Of 44 women working withWomenCentre:Managing a serious health condition 64%Finding a safer place to live 27%Living with childhood abuse 51%Didn’t ﬁnish their education 76%Recent experience of domestic violence 85%Fractured family (for those with young families) 66%Children have experienced abuse (for those with 55%children) a severe level of mental illnessLiving with 55%Living with some mental illness 91%History of drug or alcohol misuse 52%Victim of crime 41%Perpetrator of crimes 39%Worried by debt or lack of money 65%
Public service responsesto complex needs areeven more complicated
An alternative hypothesis - ‘complex needs’are not really so complicated...‘complex needs’ is code for real poverty - themultiple and reinforcing erosion of personal
WomenCentre’s response to1. Start with the whole woman - gendered and holistic2. Oﬀer a positive and comprehensive model of support - every woman is a one-stop-shop3. Build a bond of trust - create the means for woman to do real work together4. Be a new kind of community - women, working together, to improve lives and communities.
in other words... personalised support through collective action
Total impact• Typical time in intensive case work - over 1 year• Our sample focused on women who were in the middle of their intensive of work• 100% of women said life has improved since working with WomenCentre; 100% said WomenCentre helped
Transformational86% of women felt more positive about their own future. 93%said WomenCentre had helped them with their attitude to theirfuture. 74% of women said they felt their life was worthwhile,while 72% said they had positive dreams for the future, theseincluded:• 68% wanted to be a good mother• 68% wanted to be a good friend• 46% wanted to be a helpful neighbour• 55% wanted to help in the community as a volunteer• 6% wanted to play a bigger role in their faith community• 42% wanted to be a good employee• 24% wanted to run their own business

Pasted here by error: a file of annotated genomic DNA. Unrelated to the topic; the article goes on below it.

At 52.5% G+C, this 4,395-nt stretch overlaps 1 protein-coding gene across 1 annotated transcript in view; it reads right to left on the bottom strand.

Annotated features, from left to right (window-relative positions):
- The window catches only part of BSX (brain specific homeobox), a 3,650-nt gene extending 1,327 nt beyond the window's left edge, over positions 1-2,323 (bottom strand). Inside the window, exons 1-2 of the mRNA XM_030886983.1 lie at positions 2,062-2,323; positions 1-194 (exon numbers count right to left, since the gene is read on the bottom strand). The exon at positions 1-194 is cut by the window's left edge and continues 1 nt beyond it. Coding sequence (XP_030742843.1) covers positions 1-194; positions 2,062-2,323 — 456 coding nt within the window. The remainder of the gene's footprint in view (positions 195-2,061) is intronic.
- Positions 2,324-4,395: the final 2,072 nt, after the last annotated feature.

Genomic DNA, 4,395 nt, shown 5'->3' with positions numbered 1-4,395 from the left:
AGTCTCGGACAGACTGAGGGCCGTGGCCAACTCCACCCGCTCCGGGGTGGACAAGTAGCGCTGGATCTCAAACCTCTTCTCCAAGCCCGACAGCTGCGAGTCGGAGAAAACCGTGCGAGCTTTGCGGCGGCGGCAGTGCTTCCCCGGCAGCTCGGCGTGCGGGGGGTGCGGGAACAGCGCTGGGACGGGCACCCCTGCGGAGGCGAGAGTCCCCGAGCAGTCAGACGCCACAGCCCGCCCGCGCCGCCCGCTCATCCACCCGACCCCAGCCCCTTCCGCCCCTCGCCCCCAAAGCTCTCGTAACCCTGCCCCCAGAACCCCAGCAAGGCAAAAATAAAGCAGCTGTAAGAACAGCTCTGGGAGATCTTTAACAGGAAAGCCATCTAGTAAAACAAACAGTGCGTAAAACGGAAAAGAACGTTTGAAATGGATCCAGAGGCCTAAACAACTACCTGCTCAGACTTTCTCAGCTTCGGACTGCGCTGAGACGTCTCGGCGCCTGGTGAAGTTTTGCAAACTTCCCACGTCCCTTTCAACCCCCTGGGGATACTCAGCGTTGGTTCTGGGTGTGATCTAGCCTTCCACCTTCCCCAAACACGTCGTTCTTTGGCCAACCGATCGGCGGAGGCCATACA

changed behaviour [for women offenders] 100%better able to manage their relationships [for victims of 78%domestic violence]need to use drugs & alcohol reduced 73%health improved 95%management of health improved 89%felt better 93%had improved education 40%managing money better 51%found a new place to live 29%housing had improved 50%helped to feel safer at home 64%children were safer [where abuse suspected] 43%feel safer in their neighbourhood 53%
Quotes - key themes• Supportive & responsive - “Very supportive, if you can’t get hold of anyone someone always calls you back quickly.”• Transformational - “It made my life worth living.”• Secure - “If I needed help or anyone to talk to there was always someone there to help and it’s also conﬁdential.”• Social - “It’s a safe place where women can come together to socialise and learn to promote their own well being.”
• WomenCentre builds a real community through female identity• is holistic, because its identity does not come through ‘a specialism’• avoids the “privileged irresponsibility” of high status professional roles• instead, it develops a new kind of professionalism, with• transformational leadership - forgiving, supportive, mobile - modelling its support to women
Success Factors• Stickability - no passing the buck, triage or segmentation• Neo-professionalism - trained, committed, staﬀ team• Relationship building - through facing urgent problems• Personalisation - using all of person’s real wealth• Positive - ﬁnding the key that’s right for that person• Pragmatic - adapting around what works• Coherent - faith in the possibility of renewal
WomenCentre helpswomen make it through the maze
Complex funding...• In 2009-10 turnover was just over £1,000,000• 41 diﬀerent funding streams• average size is £25,000• 22 distinct projects• 33 reporting systems• with an average length of funding of 18 months• at best only 1 in 3 funding bids are successful• 2011 saw a 41% cut in funding!